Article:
Archbishop Calls for Digital Witnesses

Warns That Persons Can Be Crushed by Technology

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ROME, APRIL 26, 2010 ( Today’s world needs digital witnesses who can evangelize and dialogue with other religions through the Internet, affirms the president of the Pontifical Council for Social Communications.

Archbishop Claudio Maria Celli said this Friday in an address to participants in a conference on «Digital Witnesses: Faces and Languages in the Cross-Media Age,» an initiative promoted by the Italian bishops’ conference.

The conference, which began Thursday and ended Saturday, concluded with an audience with Benedict XVI in Paul VI Hall.

«Today we find ourselves as though exploring a new world,» Archbishop Celli said. «Now not so much importance is given to the means of communication as to the protagonist, the witness.»

«A witness,» he continued, «which meanwhile has become digital, underlining in this technical detail a transformation» that «really opens and unveils every day a new world before our eyes.»

These advances, the prelate said, have implied a «change of rhythm in the relations that knowledge and human learning have always woven with civil society.»


The archbishop affirmed, «Life, events, all that surrounds us are a continuous and incessant reminder: The media has already entered our life in many ways and often not only orient it but condition it; they claim, so to speak, a consideration that corresponds to them by right.»

Because of this, he said, attention must now be focused on the human being, «who has run the risk of being crushed by the invasion of new technologies and who is asked to take up again fully his own responsibility.»

Today, Archbishop Celli affirmed, «we are not called to be simply citizens, perhaps lost or just full of wonder in the digital continent.»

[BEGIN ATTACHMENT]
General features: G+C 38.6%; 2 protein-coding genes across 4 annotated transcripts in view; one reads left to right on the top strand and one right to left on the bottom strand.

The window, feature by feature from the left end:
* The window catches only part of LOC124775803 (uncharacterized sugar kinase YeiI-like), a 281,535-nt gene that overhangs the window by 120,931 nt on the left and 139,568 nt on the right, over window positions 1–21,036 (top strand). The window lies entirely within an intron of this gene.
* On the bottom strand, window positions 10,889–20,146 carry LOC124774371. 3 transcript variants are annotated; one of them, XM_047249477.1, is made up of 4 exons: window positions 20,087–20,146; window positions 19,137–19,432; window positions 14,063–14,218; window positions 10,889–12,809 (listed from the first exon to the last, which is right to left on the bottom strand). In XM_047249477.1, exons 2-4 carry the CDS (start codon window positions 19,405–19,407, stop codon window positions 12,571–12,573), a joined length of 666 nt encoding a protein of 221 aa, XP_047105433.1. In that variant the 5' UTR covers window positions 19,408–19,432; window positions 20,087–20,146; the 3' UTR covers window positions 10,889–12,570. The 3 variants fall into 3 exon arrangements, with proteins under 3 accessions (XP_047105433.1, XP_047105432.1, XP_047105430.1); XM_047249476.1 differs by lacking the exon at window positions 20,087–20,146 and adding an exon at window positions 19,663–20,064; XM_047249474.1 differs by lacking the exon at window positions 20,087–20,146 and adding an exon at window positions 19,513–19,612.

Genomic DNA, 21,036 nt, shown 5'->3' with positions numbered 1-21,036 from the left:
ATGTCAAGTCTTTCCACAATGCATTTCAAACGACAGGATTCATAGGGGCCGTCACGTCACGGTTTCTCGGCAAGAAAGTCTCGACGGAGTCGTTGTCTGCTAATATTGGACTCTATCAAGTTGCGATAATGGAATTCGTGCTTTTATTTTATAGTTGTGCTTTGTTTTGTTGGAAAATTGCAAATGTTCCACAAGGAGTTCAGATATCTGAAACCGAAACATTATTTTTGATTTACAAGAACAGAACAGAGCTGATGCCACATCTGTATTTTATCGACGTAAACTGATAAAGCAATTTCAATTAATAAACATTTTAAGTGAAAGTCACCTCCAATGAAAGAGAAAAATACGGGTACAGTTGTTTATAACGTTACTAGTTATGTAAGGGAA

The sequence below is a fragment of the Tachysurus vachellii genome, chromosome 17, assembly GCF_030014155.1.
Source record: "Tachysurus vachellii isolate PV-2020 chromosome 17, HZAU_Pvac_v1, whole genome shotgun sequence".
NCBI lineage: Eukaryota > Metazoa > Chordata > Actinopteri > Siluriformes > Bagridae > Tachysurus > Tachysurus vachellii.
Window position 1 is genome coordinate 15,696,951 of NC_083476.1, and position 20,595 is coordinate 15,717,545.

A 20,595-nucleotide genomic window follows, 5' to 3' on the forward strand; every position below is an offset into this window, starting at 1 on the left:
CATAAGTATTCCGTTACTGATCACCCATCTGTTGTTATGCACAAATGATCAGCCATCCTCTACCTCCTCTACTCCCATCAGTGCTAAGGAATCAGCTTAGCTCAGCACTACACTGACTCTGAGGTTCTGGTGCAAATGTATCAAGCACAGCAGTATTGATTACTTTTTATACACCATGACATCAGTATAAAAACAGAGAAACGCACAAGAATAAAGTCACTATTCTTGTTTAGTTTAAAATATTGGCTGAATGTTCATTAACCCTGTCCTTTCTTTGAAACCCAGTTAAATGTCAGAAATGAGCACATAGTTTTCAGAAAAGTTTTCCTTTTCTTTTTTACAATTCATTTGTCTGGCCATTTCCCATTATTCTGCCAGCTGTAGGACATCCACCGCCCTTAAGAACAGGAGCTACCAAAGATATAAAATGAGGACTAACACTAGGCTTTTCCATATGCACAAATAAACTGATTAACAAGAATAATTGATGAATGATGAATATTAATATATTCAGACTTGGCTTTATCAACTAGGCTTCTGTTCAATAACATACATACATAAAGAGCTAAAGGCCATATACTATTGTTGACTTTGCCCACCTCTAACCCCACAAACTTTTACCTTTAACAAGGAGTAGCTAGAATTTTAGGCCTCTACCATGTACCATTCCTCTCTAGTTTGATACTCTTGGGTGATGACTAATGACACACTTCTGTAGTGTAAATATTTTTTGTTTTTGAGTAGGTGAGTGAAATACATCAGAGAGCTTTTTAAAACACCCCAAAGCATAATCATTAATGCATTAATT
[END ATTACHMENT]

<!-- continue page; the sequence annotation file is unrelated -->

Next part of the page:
«Our task is not, either, to occupy just any space and to make ourselves present because there is nothing else to do,» he added.

«We are called, rather, to leave a visible imprint,» the prelate said, «recognizable imprints that make one think because of the marks we have in fact left by our presence.» 

«If the Internet by definition is virtual, to us corresponds the task of making it concrete, of giving it depth, of offering it, in a certain sense, a soul and hence, life,» he said.

Virtual roads

«As the first apostles went out into the then known roads,» the archbishop affirmed, in this way the Internet «will have to serve us to spread the Good News,» which is not only a «poetic image.»

He noted: «Of course we need to be well equipped with knowledge and, therefore, it corresponds to us to know today the ways and to move with certainty. But above all we are asked today to have a clear goal and to thoroughly know the objectives.»

Referencing the words of Benedict XVI for the 44th World Communications Day, the prelate called for «authentic and courageous witnesses,» so that the digital continent will «smooth the way for new encounters, always ensuring the quality of the human contact and care for persons and their real spiritual needs.»

This means to employ «the digital culture that presents itself today not only as a useful but a necessary service, underlining the anthropological dimension of the whole phenomenon of communication,» he said.

The archbishop concluded by referring to the «courtyard of the Gentiles,» mentioned by Benedict XVI, a space in which the Church can engage in dialogue with believers of other religions and with non-believers, as happened in the Temple of Jerusalem. 

Archbishop Celli affirmed, «I believe the Pope is inviting us to a 360 degree dialogue, open to all men» and «we should reflect on the vocation of our media at home.»

«They are not schools of religious fundamentalism,» he said, «but hope to be true moments of encounter, of dialogue, of listening lived in respect, but also in the authenticity of what we are.»

[With the contribution of Mirko Testa]

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On ZENIT’s Web page:

Papal Message for 44th World Communications Day:

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